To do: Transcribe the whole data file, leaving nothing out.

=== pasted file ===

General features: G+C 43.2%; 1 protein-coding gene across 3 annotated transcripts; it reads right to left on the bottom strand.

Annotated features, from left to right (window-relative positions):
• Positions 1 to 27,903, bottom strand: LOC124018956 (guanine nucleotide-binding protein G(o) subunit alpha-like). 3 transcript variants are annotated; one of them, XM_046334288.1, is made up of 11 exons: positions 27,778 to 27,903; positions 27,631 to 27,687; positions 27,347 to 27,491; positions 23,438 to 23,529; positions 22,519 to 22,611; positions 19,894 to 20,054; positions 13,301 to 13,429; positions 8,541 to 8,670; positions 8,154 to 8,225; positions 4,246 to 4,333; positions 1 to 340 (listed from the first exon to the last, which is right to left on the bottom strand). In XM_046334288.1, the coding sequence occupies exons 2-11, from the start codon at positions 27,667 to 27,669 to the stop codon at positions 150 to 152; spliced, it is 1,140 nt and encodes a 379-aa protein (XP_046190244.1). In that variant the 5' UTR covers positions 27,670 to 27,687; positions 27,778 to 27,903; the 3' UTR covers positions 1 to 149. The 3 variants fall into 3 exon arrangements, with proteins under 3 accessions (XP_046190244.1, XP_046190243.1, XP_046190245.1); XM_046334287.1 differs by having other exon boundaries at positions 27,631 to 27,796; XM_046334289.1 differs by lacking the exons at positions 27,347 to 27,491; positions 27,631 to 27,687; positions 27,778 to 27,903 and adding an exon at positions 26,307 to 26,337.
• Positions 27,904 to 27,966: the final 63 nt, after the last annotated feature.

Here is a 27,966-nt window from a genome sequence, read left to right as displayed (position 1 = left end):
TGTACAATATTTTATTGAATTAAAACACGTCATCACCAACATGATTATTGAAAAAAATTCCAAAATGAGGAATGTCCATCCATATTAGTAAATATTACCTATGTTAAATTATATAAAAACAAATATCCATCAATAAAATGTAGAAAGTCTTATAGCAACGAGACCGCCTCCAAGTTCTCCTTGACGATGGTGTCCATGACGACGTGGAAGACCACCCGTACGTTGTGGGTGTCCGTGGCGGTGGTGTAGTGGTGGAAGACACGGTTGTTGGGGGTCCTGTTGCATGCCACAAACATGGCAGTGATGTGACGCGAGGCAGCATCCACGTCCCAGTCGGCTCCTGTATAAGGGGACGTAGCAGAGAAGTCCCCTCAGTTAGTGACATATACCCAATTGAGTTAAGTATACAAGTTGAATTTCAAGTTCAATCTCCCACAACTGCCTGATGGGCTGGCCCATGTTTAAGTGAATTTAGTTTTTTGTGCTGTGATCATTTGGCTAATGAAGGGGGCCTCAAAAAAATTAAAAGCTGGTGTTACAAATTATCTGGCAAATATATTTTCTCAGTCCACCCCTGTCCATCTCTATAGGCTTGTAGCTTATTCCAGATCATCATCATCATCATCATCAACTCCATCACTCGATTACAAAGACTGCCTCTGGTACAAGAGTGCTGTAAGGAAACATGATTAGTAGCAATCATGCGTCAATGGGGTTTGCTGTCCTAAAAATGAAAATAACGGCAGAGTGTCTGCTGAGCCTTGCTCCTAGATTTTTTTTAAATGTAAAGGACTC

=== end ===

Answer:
General features: G+C 43.2%; 1 protein-coding gene across 3 annotated transcripts; it reads right to left on the bottom strand.

Annotated features, from left to right (window-relative positions):
• Positions 1 to 27,903, bottom strand: LOC124018956 (guanine nucleotide-binding protein G(o) subunit alpha-like). 3 transcript variants are annotated; one of them, XM_046334288.1, is made up of 11 exons: positions 27,778 to 27,903; positions 27,631 to 27,687; positions 27,347 to 27,491; positions 23,438 to 23,529; positions 22,519 to 22,611; positions 19,894 to 20,054; positions 13,301 to 13,429; positions 8,541 to 8,670; positions 8,154 to 8,225; positions 4,246 to 4,333; positions 1 to 340 (listed from the first exon to the last, which is right to left on the bottom strand). In XM_046334288.1, the coding sequence occupies exons 2-11, from the start codon at positions 27,667 to 27,669 to the stop codon at positions 150 to 152; spliced, it is 1,140 nt and encodes a 379-aa protein (XP_046190244.1). In that variant the 5' UTR covers positions 27,670 to 27,687; positions 27,778 to 27,903; the 3' UTR covers positions 1 to 149. The 3 variants fall into 3 exon arrangements, with proteins under 3 accessions (XP_046190244.1, XP_046190243.1, XP_046190245.1); XM_046334287.1 differs by having other exon boundaries at positions 27,631 to 27,796; XM_046334289.1 differs by lacking the exons at positions 27,347 to 27,491; positions 27,631 to 27,687; positions 27,778 to 27,903 and adding an exon at positions 26,307 to 26,337.
• Positions 27,904 to 27,966: the final 63 nt, after the last annotated feature.

Here is a 27,966-nt window from a genome sequence, read left to right as displayed (position 1 = left end):
TGTACAATATTTTATTGAATTAAAACACGTCATCACCAACATGATTATTGAAAAAAATTCCAAAATGAGGAATGTCCATCCATATTAGTAAATATTACCTATGTTAAATTATATAAAAACAAATATCCATCAATAAAATGTAGAAAGTCTTATAGCAACGAGACCGCCTCCAAGTTCTCCTTGACGATGGTGTCCATGACGACGTGGAAGACCACCCGTACGTTGTGGGTGTCCGTGGCGGTGGTGTAGTGGTGGAAGACACGGTTGTTGGGGGTCCTGTTGCATGCCACAAACATGGCAGTGATGTGACGCGAGGCAGCATCCACGTCCCAGTCGGCTCCTGTATAAGGGGACGTAGCAGAGAAGTCCCCTCAGTTAGTGACATATACCCAATTGAGTTAAGTATACAAGTTGAATTTCAAGTTCAATCTCCCACAACTGCCTGATGGGCTGGCCCATGTTTAAGTGAATTTAGTTTTTTGTGCTGTGATCATTTGGCTAATGAAGGGGGCCTCAAAAAAATTAAAAGCTGGTGTTACAAATTATCTGGCAAATATATTTTCTCAGTCCACCCCTGTCCATCTCTATAGGCTTGTAGCTTATTCCAGATCATCATCATCATCATCATCAACTCCATCACTCGATTACAAAGACTGCCTCTGGTACAAGAGTGCTGTAAGGAAACATGATTAGTAGCAATCATGCGTCAATGGGGTTTGCTGTCCTAAAAATGAAAATAACGGCAGAGTGTCTGCTGAGCCTTGCTCCTAGATTTTTTTTAAATGTAAAGGACTC